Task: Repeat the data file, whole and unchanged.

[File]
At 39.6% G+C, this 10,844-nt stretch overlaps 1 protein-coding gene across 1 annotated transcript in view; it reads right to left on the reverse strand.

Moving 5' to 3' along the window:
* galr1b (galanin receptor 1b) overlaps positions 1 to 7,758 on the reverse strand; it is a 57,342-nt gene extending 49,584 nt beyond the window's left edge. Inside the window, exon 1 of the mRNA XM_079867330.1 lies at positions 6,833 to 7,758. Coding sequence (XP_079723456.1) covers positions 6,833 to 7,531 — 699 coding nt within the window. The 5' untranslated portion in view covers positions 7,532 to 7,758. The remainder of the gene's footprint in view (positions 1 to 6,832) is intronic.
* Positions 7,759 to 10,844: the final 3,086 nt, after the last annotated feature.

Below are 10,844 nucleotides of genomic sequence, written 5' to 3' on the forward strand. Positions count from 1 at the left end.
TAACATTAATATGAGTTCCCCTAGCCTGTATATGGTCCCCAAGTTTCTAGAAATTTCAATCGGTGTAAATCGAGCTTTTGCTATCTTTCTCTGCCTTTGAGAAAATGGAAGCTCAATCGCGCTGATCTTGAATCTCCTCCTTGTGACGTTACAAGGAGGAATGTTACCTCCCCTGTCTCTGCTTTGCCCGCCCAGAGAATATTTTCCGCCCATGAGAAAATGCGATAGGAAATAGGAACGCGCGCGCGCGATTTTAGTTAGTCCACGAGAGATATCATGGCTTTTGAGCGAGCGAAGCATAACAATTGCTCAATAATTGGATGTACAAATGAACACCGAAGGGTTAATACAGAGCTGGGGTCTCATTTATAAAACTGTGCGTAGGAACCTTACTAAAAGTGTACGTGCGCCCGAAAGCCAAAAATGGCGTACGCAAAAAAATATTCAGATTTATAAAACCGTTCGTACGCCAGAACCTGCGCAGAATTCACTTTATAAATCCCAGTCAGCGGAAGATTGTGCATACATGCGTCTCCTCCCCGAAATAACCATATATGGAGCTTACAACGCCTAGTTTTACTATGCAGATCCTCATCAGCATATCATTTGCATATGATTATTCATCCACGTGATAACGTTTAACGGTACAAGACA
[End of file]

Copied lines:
At 39.6% G+C, this 10,844-nt stretch overlaps 1 protein-coding gene across 1 annotated transcript in view; it reads right to left on the reverse strand.

Moving 5' to 3' along the window:
* galr1b (galanin receptor 1b) overlaps positions 1 to 7,758 on the reverse strand; it is a 57,342-nt gene extending 49,584 nt beyond the window's left edge. Inside the window, exon 1 of the mRNA XM_079867330.1 lies at positions 6,833 to 7,758. Coding sequence (XP_079723456.1) covers positions 6,833 to 7,531 — 699 coding nt within the window. The 5' untranslated portion in view covers positions 7,532 to 7,758. The remainder of the gene's footprint in view (positions 1 to 6,832) is intronic.
* Positions 7,759 to 10,844: the final 3,086 nt, after the last annotated feature.

Below are 10,844 nucleotides of genomic sequence, written 5' to 3' on the forward strand. Positions count from 1 at the left end.
TAACATTAATATGAGTTCCCCTAGCCTGTATATGGTCCCCAAGTTTCTAGAAATTTCAATCGGTGTAAATCGAGCTTTTGCTATCTTTCTCTGCCTTTGAGAAAATGGAAGCTCAATCGCGCTGATCTTGAATCTCCTCCTTGTGACGTTACAAGGAGGAATGTTACCTCCCCTGTCTCTGCTTTGCCCGCCCAGAGAATATTTTCCGCCCATGAGAAAATGCGATAGGAAATAGGAACGCGCGCGCGCGATTTTAGTTAGTCCACGAGAGATATCATGGCTTTTGAGCGAGCGAAGCATAACAATTGCTCAATAATTGGATGTACAAATGAACACCGAAGGGTTAATACAGAGCTGGGGTCTCATTTATAAAACTGTGCGTAGGAACCTTACTAAAAGTGTACGTGCGCCCGAAAGCCAAAAATGGCGTACGCAAAAAAATATTCAGATTTATAAAACCGTTCGTACGCCAGAACCTGCGCAGAATTCACTTTATAAATCCCAGTCAGCGGAAGATTGTGCATACATGCGTCTCCTCCCCGAAATAACCATATATGGAGCTTACAACGCCTAGTTTTACTATGCAGATCCTCATCAGCATATCATTTGCATATGATTATTCATCCACGTGATAACGTTTAACGGTACAAGACA